Jiverly Wong, the gunman whose bloody rampage in upstate New York left 14 people dead, was plagued by depression and frustration that likely sent him over the edge, his sister said Monday.
Speaking exclusively to TODAY’s Meredith Vieira by satellite, Wong’s sister Nga, whose last name and whereabouts are being withheld, said her brother had a rocky time making the transition to life in the U.S. after arriving in the early 1990s from their native Vietnam.
“I loved him and cared very much,” Nga told Vieira. “Although we didn’t live in the same house for the last 20 years, we had occasional communications.
“I can see that he was very depressed from losing his job and he was very frustrated with his English-speaking skills. He didn’t share any of his thoughts and feelings and he kept all of his frustration inside, and didn’t want to share with anybody else in the family.”
Nga added, “I am so sorry he acted in a terribly inappropriate way to his pressure.”
Wong, 41, etched his name in infamy Friday when he entered the American Civic Association immigration center in Binghamton, N.Y., armed with 9 mm and .45-caliber pistols. He shot two receptionists, killing one of them, and then entered a classroom where Roberta King was leading a group of students in English lessons. Wong shot and killed King and 11 students, including immigrants from China, Haiti, Pakistan, Brazil, Iraq and his native Vietnam.
As Wong heard police sirens wailing outside the center, he turned one of his guns on himself and fired a bullet into his head.
Wong’s suicide prompted Binghamton Police Chief Joseph Zikuski to comment, “He must have been a coward.”
Those words stung Nga, she told Vieira.
“I am upset the officers expressed in his anger statement that he was a coward, because he did not know him,” Nga told Vieira. “I can see my brother lost his rational thinking. Of course I’m upset to have him thought of that way.”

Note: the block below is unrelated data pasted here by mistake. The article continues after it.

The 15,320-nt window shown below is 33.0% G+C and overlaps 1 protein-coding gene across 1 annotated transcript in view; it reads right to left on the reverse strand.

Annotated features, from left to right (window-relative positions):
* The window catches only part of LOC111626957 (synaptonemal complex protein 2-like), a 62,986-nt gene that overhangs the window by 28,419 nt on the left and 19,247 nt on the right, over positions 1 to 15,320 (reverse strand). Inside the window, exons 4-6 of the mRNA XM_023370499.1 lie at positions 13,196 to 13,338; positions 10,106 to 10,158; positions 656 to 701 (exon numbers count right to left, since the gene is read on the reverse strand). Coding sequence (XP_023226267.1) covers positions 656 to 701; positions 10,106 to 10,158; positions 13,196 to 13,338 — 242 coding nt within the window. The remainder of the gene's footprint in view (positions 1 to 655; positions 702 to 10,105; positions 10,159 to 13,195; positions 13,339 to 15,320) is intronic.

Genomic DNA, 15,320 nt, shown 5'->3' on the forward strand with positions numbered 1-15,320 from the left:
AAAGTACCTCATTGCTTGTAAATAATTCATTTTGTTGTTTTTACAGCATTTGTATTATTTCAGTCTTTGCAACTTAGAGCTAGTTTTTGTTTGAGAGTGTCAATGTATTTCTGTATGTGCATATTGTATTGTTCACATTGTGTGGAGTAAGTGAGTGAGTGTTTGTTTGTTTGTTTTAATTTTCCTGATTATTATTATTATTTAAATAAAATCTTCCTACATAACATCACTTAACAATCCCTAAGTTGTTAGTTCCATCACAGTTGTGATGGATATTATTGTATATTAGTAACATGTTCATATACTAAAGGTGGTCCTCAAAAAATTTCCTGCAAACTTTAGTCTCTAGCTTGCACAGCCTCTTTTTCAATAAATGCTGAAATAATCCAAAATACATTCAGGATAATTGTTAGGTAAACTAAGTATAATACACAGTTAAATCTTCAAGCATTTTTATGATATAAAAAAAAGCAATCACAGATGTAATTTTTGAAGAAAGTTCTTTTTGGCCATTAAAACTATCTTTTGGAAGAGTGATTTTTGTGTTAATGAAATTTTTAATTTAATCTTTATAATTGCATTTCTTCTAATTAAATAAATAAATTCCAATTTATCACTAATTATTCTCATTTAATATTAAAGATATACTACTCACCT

Who was Jiverly Wong?
Wong, an ethnic Chinese raised in Vietnam, sought a better life in America, but his transition was marked by a series of dead-end jobs and brushes with the law. In 1992, he was arrested on charges of forgery while living in Los Angeles. He eventually relocated to Binghamton, where state lawmen investigated him in 1999 after an informant told police Wong was a drug abuser who was hatching a plan to rob a bank.
He relocated back to California for several years, but returned to Binghamton in 2005. He held down a job at a vacuum cleaner assembly plant until being laid off last November. Wong’s co-workers say he often talked of his fascination with guns and his time spent at a local shooting range. And they also said his psyche may have taken a hit by relentless teasing he suffered over his broken English.
Nga added that Wong’s getting laid off from work likely caused him to snap. “When he lost his job, because he could not speak well, he felt that it would be very hard for him to get another job,” she said. “He was frustrated. He was scared.”
To Vieira, Nga took the opportunity to apologize on behalf of her family for Wong’s murder spree.
“My family was very shocked to hear the news and very sorry for all the victims and their families,” she told Vieira.